think of how many other grandfathers would still be here if our govt had minded its own affairs and left other to attend to theirs.Yes, I think we should think about this. The subject of grandfathers came up because I had mentioned that my own grandfather had served in World War I. My grandfather died four years before I was born, so I never had a chance to meet him or ask him about his experience. I have every reason to suspect his experience was pretty ghastly, though, as World War I was horrible. It was a war of trenches and poison gas and atrocities galore, a war that resolved nothing, with a peace that led to an even more horrific war 30 years later.
for me, this is a one lesson of memorial day that seems to be left out of the festivities.
Our government places soldiers all over the world now, which makes us a reluctant imperial power, but an imperial power nonetheless. We have garrisons in nearly every place we've ever fought -- Germany, Korea, Kuwait, Iraq, Afghanistan. We spend incredible amounts of money and put people at risk in many of those locations, for reasons that aren't always clear.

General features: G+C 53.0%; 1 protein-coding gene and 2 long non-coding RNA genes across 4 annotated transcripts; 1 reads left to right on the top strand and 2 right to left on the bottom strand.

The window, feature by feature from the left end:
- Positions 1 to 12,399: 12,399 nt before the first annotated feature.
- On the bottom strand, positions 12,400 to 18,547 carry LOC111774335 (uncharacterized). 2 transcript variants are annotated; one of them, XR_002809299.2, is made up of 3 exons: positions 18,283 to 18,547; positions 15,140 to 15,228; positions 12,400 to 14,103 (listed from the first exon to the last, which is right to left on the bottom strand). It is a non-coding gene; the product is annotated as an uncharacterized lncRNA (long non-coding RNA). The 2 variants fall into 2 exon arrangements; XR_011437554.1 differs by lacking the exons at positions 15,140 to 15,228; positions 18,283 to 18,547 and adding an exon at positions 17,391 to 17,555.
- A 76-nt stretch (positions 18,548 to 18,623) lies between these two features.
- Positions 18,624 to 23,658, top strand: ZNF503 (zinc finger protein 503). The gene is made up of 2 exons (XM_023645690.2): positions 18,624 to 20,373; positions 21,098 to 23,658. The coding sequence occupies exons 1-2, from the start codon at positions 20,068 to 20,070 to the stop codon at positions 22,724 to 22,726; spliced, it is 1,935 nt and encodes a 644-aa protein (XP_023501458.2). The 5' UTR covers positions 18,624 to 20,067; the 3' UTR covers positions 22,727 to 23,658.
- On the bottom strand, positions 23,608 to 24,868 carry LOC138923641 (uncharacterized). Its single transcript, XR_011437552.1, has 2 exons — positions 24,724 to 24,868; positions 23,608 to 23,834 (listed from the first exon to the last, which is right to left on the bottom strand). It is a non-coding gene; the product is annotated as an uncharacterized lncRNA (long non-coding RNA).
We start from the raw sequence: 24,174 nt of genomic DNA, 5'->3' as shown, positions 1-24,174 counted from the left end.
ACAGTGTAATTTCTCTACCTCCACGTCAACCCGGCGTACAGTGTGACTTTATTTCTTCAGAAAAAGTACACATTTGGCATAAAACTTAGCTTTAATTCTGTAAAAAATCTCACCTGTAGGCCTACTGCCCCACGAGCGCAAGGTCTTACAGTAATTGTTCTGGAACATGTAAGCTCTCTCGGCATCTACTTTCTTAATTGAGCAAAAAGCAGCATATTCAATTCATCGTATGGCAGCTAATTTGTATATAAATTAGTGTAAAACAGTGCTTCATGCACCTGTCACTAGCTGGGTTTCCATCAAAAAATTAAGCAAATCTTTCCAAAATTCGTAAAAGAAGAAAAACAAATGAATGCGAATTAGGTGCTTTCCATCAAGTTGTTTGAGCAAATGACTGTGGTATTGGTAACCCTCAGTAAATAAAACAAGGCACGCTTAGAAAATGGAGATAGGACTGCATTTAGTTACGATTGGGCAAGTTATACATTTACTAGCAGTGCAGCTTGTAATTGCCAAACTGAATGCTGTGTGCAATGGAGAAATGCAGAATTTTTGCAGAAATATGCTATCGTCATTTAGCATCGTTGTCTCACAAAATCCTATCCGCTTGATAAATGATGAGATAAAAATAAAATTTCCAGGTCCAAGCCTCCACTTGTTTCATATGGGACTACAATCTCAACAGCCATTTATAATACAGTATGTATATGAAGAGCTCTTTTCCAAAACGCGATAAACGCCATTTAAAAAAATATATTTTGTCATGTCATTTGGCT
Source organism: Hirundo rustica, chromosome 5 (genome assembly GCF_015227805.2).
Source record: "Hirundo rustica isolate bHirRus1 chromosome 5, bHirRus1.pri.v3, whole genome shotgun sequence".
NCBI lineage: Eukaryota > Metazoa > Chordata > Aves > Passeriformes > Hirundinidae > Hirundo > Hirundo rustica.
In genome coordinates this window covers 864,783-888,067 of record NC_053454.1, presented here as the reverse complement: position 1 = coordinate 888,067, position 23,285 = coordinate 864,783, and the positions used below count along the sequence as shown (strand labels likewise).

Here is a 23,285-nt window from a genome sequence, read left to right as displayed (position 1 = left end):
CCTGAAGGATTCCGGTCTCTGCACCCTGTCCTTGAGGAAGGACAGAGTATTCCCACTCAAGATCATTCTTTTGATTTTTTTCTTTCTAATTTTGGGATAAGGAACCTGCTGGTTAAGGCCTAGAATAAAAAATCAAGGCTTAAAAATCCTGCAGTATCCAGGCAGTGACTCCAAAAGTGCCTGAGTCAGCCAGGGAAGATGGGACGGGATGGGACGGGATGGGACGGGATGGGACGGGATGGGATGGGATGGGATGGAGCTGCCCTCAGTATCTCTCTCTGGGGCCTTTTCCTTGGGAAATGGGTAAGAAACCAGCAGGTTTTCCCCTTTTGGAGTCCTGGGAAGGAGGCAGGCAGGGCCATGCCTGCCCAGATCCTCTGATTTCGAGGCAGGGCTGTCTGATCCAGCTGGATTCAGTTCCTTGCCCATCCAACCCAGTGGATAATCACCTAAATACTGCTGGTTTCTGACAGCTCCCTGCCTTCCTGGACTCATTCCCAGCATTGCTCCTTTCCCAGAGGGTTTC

In the normal course of things, many of the men who have fought and died would have become grandfathers. Increasingly, women who one day would have been grandmothers are fighting and dying, too. Gino is correct -- we do need to think about why we are maintaing a presence in so many places, trying to bridge so many gaps, involved in so many disputes that aren't, at bottom, our concern. It's easy to say we're trying to make the world a better place. But are we certain that is the case?